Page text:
They say living abroad helps you better appreciate home. I wrote this entry about six months ago while sitting in an airport contemplating my random travels. It has nothing to do with South Africa, but reading it again while in SA gave it more meaning, as part of me going abroad on my own was to be reminded how much I love the people, places, and things I love. Perhaps because it’s Valentine’s Day, perhaps it’s the sentimentality that comes with being away for a month now….not sure. But thought I’d share this random entry anyway. =)
I’ve had two great loves in my life.
The first gave me life, taught me to grow, unconditionally provided me with support, kindness and grace that I didn’t even ask for. It taught me reality from fantasy and authenticity from pretense. It taught me the true meanings of loyalty and honor. And perhaps most importantly, my first love taught me to love all of life, even in its many shades of gray.
But I left that love. I was young, and it was all I knew. So eight years ago I packed my bags in search of something more.
I didn’t find something more, but I did find something new. I found a second love that brought excitement, intrigue, and wonder. A love that taught me about the world’s endless possibilities, and then taught me about my own. I remain in awe of my second love as I slowly discover its history and many dimensions. In my second love, I find myself finding myself.
Yet both of my loves have seen tragedy - my second was hurt before I knew it; the first is still not back on its feet two years after it was struck. So I’ve begun to reconnect with my first love, to be supportive in this time of need and in hopes of finding all its original glory. Instead what I find are small broken remnants of what once was and constant reminders of what may never again be. My second love sees and understands from afar, but doesn’t truly comprehend why my first love can’t seem to recover.
See my first love is the city of New Orleans – vibrant, diverse, nuanced, and unique in only those most indescribable of ways. A city that throughout my childhood exuded the type of energy that alchemists once tried to bottle and store, but they couldn’t capture its beauty. The music, the colors, the people, the food, the history, the art, the love of life that cannot be replicated, all made up everything I knew as a child and how I believed the rest of the world to be. It wasn’t until I left it, however, that I realized how truly special it was. Apparently all children do not celebrate Mardi Gras and treasure cabbage thrown at them on St. Patrick’s Day.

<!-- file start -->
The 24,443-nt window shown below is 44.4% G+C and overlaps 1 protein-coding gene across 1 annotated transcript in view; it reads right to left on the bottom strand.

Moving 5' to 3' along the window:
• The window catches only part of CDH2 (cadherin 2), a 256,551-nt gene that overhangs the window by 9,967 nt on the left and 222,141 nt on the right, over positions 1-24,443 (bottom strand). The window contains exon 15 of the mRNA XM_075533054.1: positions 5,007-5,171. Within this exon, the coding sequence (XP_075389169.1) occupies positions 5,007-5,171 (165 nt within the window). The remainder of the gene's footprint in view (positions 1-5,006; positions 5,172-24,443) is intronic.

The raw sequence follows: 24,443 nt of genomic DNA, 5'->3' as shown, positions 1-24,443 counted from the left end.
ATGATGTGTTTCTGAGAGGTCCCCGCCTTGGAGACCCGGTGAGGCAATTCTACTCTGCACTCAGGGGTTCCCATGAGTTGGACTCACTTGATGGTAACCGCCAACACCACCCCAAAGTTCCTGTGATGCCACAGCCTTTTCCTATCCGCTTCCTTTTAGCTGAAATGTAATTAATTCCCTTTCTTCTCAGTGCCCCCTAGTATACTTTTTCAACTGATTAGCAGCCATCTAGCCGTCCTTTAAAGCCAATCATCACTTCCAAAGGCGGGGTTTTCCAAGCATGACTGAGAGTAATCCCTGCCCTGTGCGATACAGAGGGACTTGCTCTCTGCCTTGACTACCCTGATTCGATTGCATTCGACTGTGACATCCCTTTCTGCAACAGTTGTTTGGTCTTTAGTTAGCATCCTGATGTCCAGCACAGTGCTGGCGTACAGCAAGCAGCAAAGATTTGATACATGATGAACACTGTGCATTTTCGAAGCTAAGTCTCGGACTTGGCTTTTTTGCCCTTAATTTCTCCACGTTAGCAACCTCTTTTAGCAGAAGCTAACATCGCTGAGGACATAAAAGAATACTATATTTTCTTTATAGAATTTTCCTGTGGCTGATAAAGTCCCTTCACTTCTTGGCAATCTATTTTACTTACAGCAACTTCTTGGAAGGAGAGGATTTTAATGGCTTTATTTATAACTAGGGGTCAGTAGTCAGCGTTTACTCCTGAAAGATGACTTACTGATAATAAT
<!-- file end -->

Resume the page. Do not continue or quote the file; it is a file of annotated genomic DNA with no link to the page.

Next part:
My second love has many of its own idiosyncrasies. I am in a committed and fairly serious relationship with the city of New York. We’ve been together nearly five years now, and not a day goes by that I don’t discover something new. New York is so full of energy that no one even tries to capture it, as it’s clearly impossible. In fact, the endless potential found in New York is both awe-inspiring and simultaneously maddening. Sometimes it makes my head spin when I realize just how much I can actually do in the city of New York. Yet the truth is that the madness is exactly what keeps me coming back, and every time I leave and return to New York, I’m quickly reminded why I love it so much.
What I can’t understand, however, is why my two loves can’t meld and share. Why can’t the crazy accomplishment driven energy of New York be shared with New Orleans to help my first love rebuild? Why can’t New Orleans’ love of life’s smallest pleasures be shared with New York to help my second love slow down? Perhaps then they wouldn’t be the same, and I should learn to accept them as they are.
But if I were to be truly honest, my greatest dream would be to have them both. A few months with my first love, a few others with my second. In theory, that can be accomplished, but I’m genuinely scared that my first love is dying. That my children will never know the New Orleans I knew, and my New York self doesn’t know how to change that.
All I do know is that the energy of New Orleans that once could not be bridled now only comes in as a soft whisper. And although barely audible, it tells me the core of its soul is not gone and allows me to feel the ever so slight beat of a pulse to say New Orleans is still alive – it will return to full form in its own way, in its own time. My New York self doesn’t really understand that type of patience and continues to push for signs of progress, but my New Orleans self reminds me to have faith, and to continue to love one day at a time.